Chile’s government reached an agreement with opposition lawmakers on the main sticking point in a proposal to raise taxes on copper miners in the biggest-producing nation.
Seeking a victory after a series of electoral and legislative defeats, the government agreed to amend its so-called mining royalty bill to cap the maximum effective tax rate at 46.5% of operating profit from 47% previously. It’s the latest concession as the bill passes through a finance committee before a vote on the Senate floor later this week.
Finance Minister Mario Marcel is attempting to increase the government’s take of copper earnings to fund increased social spending, without undermining the nation’s competitiveness as an investment destination. At stake are tens of billions of dollars in projects needed to help meet growing demand for the wiring metal in the clean energy transition.
The slightly lower upper limit would bring down the average effective tax rate for large producers to about 45%, according to Juan Carlos Guajardo, who heads consulting firm Plusmining. Chile’s major competitors have a tax burden of 41% to 44%.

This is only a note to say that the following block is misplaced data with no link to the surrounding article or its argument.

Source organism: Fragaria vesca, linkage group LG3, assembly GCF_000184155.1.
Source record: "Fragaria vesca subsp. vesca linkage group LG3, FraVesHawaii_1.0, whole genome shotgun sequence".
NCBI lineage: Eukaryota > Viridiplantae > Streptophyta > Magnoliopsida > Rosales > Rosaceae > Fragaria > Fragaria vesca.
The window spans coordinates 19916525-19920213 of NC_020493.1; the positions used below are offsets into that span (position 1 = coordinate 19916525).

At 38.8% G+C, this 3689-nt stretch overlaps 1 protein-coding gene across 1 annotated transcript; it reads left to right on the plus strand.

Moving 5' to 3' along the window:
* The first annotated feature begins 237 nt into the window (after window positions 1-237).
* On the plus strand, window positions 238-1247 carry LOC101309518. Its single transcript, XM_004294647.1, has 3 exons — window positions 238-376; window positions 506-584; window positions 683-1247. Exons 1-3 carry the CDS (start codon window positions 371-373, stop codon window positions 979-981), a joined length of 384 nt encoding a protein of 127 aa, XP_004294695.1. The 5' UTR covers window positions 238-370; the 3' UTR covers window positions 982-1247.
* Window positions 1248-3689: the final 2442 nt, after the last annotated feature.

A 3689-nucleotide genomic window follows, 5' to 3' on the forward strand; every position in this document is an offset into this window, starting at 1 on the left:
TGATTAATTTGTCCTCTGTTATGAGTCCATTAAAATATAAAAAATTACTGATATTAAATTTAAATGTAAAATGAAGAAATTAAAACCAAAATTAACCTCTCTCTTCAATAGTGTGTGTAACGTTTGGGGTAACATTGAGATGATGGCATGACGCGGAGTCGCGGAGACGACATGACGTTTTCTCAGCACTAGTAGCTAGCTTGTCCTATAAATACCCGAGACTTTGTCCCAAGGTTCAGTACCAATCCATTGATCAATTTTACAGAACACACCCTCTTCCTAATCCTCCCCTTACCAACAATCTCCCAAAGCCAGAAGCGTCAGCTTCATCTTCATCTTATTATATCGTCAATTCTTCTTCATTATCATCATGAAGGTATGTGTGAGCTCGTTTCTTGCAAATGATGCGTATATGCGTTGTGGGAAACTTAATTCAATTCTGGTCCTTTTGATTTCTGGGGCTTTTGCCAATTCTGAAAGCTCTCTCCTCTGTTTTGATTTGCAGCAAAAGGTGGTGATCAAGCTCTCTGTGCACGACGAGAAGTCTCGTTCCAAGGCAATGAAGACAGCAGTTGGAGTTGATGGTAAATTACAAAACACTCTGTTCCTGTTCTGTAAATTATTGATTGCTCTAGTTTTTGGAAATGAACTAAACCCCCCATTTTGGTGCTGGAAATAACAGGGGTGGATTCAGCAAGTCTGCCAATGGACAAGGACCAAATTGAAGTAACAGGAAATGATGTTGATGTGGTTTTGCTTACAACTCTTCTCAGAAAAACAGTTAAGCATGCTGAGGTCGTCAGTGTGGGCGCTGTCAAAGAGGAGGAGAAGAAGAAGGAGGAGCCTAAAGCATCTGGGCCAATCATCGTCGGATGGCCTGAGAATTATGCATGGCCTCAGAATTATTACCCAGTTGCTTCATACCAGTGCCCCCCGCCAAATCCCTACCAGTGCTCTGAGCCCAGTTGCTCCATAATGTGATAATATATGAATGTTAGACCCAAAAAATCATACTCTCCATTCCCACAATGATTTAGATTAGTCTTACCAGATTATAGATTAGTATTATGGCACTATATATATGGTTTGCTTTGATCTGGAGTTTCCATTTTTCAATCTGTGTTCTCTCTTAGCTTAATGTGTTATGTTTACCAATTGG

“Chile would not be in the best part of the competitiveness table with this,” Guajardo said. “But in the end, competitiveness is the result of other factors and if Chile sorts itself out on issues such as the political situation and permits, it will continue to be an investment destination.”
On Monday, senators in the finance committee approved a section of the bill that would introduce an ad valorem tax of 1%. The committee will continue voting article by article on Tuesday.
Over the weekend, opposition groups secured more than the three-fifths majority needed to push through articles at will in a council charged with drafting a new constitution in a blow to the government of President Gabriel Boric. That followed defeats of a previous constitutional rewrite backed by Boric and a broad tax reform proposal.